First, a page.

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Suharto

From Academic Kids

General Soeharto (commonly known as Suharto in the English-speaking world) (born June 8, 1921) was an Indonesian leader and military strongman. He was the second President of Indonesia, from 1967 to 1998.

General Suharto
General Suharto

His years as the leader of Indonesia were characterized by substantial economic growth that reduced poverty in the nation, although much of the standard of living gains that were made were reversed by the Asian financial crisis that began in 1997. In exchange for this economic growth, Suharto enriched his family and his associates through a variety of state monopolies, subsidies, and other schemes. He constructed a strong, centralized national government that maintained political stability in the diverse Indonesian archipelago through suppression of political dissent and regular use of the military to preserve control.

Contents

Background

Suharto was born in Kemusuk Argamulja, Yogyakarta. He joined the Dutch colonial forces and studied in a Dutch-run military academy. During World War II, he became a battalion commander in the Japanese-sponsored local military.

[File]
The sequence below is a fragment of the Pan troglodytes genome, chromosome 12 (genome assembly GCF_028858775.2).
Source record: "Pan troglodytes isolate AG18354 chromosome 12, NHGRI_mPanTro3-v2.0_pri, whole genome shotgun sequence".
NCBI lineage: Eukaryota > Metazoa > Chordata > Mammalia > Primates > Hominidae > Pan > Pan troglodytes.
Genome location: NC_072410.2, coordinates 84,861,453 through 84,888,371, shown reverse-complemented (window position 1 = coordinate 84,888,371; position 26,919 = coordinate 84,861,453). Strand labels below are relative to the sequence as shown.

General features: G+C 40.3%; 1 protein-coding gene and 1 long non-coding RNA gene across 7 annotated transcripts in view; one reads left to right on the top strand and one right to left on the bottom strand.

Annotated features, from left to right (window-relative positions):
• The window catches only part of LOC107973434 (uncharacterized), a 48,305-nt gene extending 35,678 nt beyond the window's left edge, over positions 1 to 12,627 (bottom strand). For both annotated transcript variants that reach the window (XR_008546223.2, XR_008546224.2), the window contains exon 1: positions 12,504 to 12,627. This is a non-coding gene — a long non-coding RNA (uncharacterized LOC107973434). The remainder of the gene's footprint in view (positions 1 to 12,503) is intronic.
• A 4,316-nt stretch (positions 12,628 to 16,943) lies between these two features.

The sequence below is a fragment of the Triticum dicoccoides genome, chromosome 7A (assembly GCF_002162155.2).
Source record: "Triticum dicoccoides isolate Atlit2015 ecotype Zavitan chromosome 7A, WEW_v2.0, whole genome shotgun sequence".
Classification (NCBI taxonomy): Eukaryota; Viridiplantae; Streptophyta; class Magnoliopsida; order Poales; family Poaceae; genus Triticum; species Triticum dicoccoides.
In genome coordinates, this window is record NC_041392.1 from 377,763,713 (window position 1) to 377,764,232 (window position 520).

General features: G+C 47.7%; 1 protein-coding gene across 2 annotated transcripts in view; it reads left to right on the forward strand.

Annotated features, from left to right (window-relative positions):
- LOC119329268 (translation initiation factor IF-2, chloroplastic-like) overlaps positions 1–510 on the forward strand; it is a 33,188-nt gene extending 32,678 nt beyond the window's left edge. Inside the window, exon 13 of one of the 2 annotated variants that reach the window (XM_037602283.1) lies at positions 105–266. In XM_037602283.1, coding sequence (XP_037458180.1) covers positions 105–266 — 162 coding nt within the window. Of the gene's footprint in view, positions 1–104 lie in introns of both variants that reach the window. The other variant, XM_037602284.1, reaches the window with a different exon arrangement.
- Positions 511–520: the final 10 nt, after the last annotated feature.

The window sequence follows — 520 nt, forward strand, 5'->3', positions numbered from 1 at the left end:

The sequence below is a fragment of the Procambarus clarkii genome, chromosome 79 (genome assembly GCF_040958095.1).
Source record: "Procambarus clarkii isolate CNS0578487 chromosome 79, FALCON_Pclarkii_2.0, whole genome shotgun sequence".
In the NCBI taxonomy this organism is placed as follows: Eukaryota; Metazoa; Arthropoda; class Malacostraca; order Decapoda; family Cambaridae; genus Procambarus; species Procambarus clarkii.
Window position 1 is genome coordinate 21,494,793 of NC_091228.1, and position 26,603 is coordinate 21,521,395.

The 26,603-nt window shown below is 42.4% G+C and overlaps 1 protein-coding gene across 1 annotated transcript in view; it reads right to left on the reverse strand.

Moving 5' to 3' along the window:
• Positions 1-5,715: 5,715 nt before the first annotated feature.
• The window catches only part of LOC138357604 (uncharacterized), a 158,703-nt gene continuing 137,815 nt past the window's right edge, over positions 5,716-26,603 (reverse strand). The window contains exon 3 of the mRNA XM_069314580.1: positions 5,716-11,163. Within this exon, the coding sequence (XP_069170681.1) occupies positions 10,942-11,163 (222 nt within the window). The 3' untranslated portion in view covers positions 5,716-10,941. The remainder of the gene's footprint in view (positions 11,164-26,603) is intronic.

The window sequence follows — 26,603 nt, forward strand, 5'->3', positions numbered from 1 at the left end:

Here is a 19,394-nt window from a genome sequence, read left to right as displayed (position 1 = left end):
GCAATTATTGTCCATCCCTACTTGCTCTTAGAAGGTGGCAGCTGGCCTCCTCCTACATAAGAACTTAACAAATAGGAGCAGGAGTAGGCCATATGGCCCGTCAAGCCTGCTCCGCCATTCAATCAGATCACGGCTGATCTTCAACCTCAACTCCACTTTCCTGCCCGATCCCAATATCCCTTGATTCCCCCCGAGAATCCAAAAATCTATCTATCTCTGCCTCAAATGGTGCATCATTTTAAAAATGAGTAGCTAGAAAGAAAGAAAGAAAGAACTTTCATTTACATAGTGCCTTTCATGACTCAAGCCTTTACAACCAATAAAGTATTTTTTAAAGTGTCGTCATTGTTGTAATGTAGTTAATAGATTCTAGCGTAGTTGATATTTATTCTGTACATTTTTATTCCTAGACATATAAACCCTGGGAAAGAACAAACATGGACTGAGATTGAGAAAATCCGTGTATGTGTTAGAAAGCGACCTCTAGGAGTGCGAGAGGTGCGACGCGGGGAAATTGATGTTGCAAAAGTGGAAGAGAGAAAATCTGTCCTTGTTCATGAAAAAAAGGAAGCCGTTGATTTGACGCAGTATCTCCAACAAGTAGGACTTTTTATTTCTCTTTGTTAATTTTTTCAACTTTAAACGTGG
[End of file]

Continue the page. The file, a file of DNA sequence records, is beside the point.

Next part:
After the Indonesian declaration of independence by Sukarno in 1945 his troops fought against the Dutch attempt to re-establish colonial rule. He first became widely known in the military for his surprise attack which seized Yogyakarta from them on March 1, 1949. Yogyakarta was held for only one day, but this manoeuvre was widely seen as symbolic of continuing Indonesian resistance against the Dutch forces.

During the following years he served as an Indonesian National Army, primarily stationed on Java. In 1959 he was accused of smuggling and transferred to the army staff college in Bandung, West Java. In 1962 he reached the rank of major general and took charge of the Diponegoro division. During the Indonesia-Malaysia confrontation, Suharto was a commander of Kostrad (Strategic Reserve), a sizeable Army combat force, which most importantly had significant presence in the Jakarta area. By 1965, the armed forces split into two factions, one left wing and one right wing, with Suharto in the right-wing camp.

Rise to power

On the morning of October 1 1965, some of Sukarno's closest guards kidnapped and murdered six of the right-wing anti-Communist generals. One survivor, who was not targeted in the suspected coup attempt, was Suharto. Sukarno's guards claimed that they were trying to stop a CIA-backed military coup which was planned to remove Sukarno from power on "Army Day", the 5th of October.

The assassinations brought swift retaliation from Suharto and the rest of the right-wing military, who purged the Indonesian armed forces of pro-Sukarno and pro-Communist elements. General Suharto and his followers called this group the "30th of September Movement" (commonly referred to in its Bahasa Indonesia abbreviation, "G30S" or "Gestapu") . The presence of Suharto's Kostrad units in the Jakarta area allowed his allies to quickly mobilize and seize control of the capital.